Amplitude and decibels

A linear fade-in or fade-out of audio is okay for quick changes that take place in a fraction of a second, but for slower fades one should generally take into account that our subjective sense of loudness more closely conforms to an exponential change in amplitude. This patch allows you to use the slider (or the mod wheel from a MIDI controller) to control the amplitude of white noise in one of three different ways: with straight linear mapping, exponentially (with an exponent of 4), or using a range of 60 decibels.

Test interaural intensity difference

One of the ways we determine where a sound is located is by comparing the sound's intensity in our two ears. A sound that is located to one side of us goes more directly into the ear that's on that side, whereas the sound has to diffract around our head to get to the other ear, so the intensity is usually greater on the side where the sound is located. That distinction is known as interaural intensity difference (IID).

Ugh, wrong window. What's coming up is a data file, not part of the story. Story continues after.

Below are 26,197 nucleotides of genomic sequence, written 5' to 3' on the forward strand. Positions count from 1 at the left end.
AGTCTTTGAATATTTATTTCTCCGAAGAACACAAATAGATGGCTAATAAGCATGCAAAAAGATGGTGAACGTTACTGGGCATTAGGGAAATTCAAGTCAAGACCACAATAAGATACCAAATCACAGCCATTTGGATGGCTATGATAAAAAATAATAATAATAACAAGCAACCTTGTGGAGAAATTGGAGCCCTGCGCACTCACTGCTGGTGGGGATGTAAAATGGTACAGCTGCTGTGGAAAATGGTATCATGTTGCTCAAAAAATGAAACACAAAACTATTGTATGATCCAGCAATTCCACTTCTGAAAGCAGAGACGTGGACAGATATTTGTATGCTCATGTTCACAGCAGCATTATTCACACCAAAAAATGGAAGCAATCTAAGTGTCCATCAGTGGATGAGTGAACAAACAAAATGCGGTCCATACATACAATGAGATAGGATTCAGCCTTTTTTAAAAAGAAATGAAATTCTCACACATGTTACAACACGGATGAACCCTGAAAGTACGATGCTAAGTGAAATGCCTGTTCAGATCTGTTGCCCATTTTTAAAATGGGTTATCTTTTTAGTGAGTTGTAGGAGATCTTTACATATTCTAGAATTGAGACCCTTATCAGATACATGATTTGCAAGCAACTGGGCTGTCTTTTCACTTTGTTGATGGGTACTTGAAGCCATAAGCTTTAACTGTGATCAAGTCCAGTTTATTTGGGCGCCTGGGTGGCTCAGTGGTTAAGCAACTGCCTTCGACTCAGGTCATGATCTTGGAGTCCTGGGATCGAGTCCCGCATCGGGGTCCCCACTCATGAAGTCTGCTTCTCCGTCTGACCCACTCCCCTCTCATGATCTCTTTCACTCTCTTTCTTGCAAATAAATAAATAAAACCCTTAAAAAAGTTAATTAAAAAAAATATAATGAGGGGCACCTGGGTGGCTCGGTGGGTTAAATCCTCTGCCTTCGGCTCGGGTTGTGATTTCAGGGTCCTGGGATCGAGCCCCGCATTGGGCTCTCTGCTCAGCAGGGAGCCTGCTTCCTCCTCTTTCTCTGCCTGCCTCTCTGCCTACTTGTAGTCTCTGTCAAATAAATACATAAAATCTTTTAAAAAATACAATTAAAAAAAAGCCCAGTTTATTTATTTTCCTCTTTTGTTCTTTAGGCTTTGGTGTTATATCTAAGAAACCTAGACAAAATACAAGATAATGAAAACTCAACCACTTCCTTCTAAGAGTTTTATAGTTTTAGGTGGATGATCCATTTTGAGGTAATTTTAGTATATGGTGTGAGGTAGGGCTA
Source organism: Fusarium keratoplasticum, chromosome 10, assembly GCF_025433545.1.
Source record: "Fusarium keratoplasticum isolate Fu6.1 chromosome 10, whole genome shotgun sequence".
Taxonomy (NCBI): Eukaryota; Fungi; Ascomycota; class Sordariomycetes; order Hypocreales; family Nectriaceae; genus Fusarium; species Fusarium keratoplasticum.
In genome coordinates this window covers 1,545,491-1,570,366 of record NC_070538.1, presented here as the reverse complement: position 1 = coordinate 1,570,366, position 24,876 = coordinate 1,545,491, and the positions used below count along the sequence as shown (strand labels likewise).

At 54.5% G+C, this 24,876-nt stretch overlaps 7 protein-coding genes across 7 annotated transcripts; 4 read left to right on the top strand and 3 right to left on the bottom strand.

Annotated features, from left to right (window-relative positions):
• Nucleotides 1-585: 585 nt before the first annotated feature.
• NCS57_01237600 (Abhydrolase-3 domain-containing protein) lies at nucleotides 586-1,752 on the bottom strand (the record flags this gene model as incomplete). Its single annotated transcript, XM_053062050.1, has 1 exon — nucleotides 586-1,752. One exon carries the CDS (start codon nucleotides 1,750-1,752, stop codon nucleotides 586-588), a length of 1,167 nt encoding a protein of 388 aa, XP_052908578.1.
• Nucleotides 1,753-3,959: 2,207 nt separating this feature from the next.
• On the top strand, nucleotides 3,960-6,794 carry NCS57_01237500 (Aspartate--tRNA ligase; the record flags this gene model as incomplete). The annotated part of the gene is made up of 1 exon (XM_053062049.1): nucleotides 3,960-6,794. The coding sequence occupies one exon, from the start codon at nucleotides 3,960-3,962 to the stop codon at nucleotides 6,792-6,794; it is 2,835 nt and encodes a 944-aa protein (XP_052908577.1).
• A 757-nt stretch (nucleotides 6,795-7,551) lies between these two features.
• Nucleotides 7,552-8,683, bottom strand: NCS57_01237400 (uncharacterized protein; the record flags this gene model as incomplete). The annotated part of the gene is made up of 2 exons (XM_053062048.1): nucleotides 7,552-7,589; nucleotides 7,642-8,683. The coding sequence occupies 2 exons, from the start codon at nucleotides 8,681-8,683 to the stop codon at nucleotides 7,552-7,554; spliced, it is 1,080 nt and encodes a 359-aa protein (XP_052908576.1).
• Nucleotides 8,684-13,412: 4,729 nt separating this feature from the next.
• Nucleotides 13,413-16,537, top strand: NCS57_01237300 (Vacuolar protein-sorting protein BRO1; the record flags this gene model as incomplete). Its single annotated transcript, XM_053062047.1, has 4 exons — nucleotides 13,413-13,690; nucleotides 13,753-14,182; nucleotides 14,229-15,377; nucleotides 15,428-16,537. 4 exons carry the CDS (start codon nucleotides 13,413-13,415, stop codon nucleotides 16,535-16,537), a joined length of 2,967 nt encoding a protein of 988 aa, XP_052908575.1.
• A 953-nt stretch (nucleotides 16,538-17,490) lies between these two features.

Amplitude control in decibels

This patch is an abstraction for supplying an amplitude factor to control the level of an audio signal. The output of this abstraction is intended to go to a *~ object to scale the volume of a sound. The amplitude factor is expressed in decibels, which is generally a more intuitive way to refer to the volume of a sound. The abstraction fades to the new amplitude in a specified amount of time. Perceptually, a linear fade in decibels (which yields an exponential fade in amplitude) sounds smoother than a linear fade in amplitude.

Audio amplitude control

As explained in MSP Tutorial 2, in order to avoid creating clicks in audio when you change the amplitude, you need to interpolate smoothly from one gain value to another. Example A in this patch shows how to use the line~ object to do that. The gain value from the number box is combined with a transition time in the pack object (10 ms in this case) and the two numbers are sent as a list to line~.